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‘When women’s perspectives are included, outcomes improve’

An author and activist encourages female faculty to write op-eds
April 15, 2015
By Shari Graydon

Women faculty are invited to attend one of two workshops later this month on writing opinion pieces for newspapers. Former journalist, award-winning author and activist Shari Graydon will be leading the workshops. Graydon created the not-for-profit organization Informed Opinions, to encourage more women to make their voices heard through the media.

Here is Graydon explaining, through an opinion piece of her own, why she feels women need to speak up more often, and position themselves as experts in news stories.

There’s nothing like being called a “feminazi” or member of the “Bitch-of-the-Year Club” to reinforce your resolve — if you’re ornery.

If you’re not, the kind of gendered attacks typical of online trolls aiming to shut down women deigning to share their views in high-profile media, can effectively do just that. This is one of the reasons that male perspectives in most Canadian opinion media still outnumber women’s views by a ratio of four to one.

That’s a problem — not just for women, but for all of us, misogynist trolls included.

And it’s why, decades after receiving my first piece of hate mail as a contributor to the Vancouver Sun, I now devote all of my working hours to training and supporting other women to speak up in the media, too — haters be damned.

Because when they do, things change for the better. A growing body of academic research now makes it clear that when women’s perspectives are included — in business, science, politics — outcomes improve, in all sorts of measurable ways.

Corporations with women on their boards and in their executive ranks are more ethical, competitive and profitable. Not incidentally, their workplaces also earn higher employee ratings, so it’s easier for them to attract the best talent.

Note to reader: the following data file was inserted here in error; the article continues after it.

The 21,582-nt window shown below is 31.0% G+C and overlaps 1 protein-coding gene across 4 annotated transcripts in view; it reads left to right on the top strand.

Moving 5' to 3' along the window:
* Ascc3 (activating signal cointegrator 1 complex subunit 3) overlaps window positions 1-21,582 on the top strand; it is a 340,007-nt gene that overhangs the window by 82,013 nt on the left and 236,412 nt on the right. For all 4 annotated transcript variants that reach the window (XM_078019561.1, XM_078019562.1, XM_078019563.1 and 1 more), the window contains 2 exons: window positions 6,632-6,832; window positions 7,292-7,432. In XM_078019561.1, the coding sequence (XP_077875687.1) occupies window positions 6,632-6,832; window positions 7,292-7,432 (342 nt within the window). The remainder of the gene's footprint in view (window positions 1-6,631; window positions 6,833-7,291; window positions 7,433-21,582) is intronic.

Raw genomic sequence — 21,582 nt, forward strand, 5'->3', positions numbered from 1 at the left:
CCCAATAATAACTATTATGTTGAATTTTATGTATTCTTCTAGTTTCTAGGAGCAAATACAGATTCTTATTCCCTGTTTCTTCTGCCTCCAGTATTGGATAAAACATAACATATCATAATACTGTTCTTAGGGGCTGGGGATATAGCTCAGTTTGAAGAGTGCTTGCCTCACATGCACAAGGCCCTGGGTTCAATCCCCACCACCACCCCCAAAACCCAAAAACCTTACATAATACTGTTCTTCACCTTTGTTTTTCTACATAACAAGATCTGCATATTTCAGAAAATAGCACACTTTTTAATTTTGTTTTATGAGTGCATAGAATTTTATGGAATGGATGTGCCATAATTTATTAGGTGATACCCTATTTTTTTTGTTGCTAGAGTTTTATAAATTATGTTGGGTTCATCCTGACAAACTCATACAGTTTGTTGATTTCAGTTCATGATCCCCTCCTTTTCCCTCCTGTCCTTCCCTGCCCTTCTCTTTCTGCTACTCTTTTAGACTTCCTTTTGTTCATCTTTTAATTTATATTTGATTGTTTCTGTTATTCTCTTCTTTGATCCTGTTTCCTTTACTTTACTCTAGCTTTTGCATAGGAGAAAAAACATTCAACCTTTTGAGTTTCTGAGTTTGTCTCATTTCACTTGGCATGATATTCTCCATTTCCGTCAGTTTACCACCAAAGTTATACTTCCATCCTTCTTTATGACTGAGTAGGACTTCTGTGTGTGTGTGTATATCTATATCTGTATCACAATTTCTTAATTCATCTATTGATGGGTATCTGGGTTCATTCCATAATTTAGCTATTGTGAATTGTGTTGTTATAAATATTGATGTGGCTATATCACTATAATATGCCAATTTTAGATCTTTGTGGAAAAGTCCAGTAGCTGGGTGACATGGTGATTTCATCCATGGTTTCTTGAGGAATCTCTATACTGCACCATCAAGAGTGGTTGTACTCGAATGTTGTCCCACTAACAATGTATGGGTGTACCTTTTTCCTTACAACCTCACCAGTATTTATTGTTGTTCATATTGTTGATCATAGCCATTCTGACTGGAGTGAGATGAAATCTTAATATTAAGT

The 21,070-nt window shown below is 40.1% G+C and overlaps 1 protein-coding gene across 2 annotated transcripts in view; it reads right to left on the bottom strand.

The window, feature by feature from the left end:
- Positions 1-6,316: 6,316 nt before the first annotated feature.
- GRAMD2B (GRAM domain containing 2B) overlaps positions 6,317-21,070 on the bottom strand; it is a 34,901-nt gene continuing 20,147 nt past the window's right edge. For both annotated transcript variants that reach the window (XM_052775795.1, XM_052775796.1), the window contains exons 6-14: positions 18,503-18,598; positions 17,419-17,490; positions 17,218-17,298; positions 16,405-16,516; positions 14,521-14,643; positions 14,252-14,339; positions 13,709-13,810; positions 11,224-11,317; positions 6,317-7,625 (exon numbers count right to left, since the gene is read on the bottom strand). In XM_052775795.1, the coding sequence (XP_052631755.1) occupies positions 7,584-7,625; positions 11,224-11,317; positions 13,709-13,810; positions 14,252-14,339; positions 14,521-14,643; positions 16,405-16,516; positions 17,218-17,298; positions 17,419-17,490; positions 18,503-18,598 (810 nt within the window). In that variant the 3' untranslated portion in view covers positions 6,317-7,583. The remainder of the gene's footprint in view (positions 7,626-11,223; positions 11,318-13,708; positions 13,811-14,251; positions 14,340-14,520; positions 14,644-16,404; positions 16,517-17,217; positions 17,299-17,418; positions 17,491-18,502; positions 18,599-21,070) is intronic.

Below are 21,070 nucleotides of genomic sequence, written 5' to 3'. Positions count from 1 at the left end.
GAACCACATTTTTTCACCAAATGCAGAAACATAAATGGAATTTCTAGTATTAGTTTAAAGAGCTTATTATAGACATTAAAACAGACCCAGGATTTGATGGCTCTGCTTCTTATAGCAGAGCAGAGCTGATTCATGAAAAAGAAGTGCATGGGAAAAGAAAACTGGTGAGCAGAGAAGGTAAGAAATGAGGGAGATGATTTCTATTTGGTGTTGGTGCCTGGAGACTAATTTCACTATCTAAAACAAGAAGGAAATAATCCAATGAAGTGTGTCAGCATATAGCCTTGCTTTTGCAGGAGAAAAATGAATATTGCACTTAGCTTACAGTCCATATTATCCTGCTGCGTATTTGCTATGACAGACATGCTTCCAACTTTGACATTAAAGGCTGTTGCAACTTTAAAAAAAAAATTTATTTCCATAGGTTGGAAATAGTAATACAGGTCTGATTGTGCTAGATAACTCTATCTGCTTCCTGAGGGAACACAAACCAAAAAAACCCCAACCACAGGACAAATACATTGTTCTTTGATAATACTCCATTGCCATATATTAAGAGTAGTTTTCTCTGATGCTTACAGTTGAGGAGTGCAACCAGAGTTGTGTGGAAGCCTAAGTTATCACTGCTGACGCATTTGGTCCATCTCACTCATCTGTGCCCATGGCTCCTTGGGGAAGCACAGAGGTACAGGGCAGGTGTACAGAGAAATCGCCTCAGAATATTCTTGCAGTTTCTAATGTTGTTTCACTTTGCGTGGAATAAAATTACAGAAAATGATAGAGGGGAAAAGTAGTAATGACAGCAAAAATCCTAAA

Studies have also found that science and innovation teams perform better when they include members of both genders. Apparently, women’s tendencies to consult others and consider consequences, are a great complement to inclinations more prominent in men: to make decisions and take risks.

Our existence on the small planet we share faces enormous social, economic and environmental challenges; we need to be drawing on the talent and intelligence of its entire population. Given that women represent more than 60 per cent of university graduates, and are now achieving senior positions in virtually every field and discipline, an old reliance on the “usual suspects” is profoundly limiting. Diversity is no longer just the right thing to do; it’s the smart thing to do.

A public discourse populated with perspectives from a wide variety of sources is more likely to identify creative solutions to systemic problems. Informed Opinions — the non-profit initiative I lead — trains expert women to translate their knowledge into concise, accessible commentary. Since 2010, we’ve been inspired by more than 1,000 women from Victoria to Halifax who’ve offered context and analysis on everything from tax policy and ocean conservation to vaccination rates and judicial appointments.

In the process of adding value to Canadians’ understanding of a wide variety of issues, they’ve helped to make this country a fairer place. Because when the views heard do a better job of actually reflecting the views held, society itself becomes a fairer, more democratic place.

There are a few spots left for Shari Graydon's April 30 workshops. To sign up, contact


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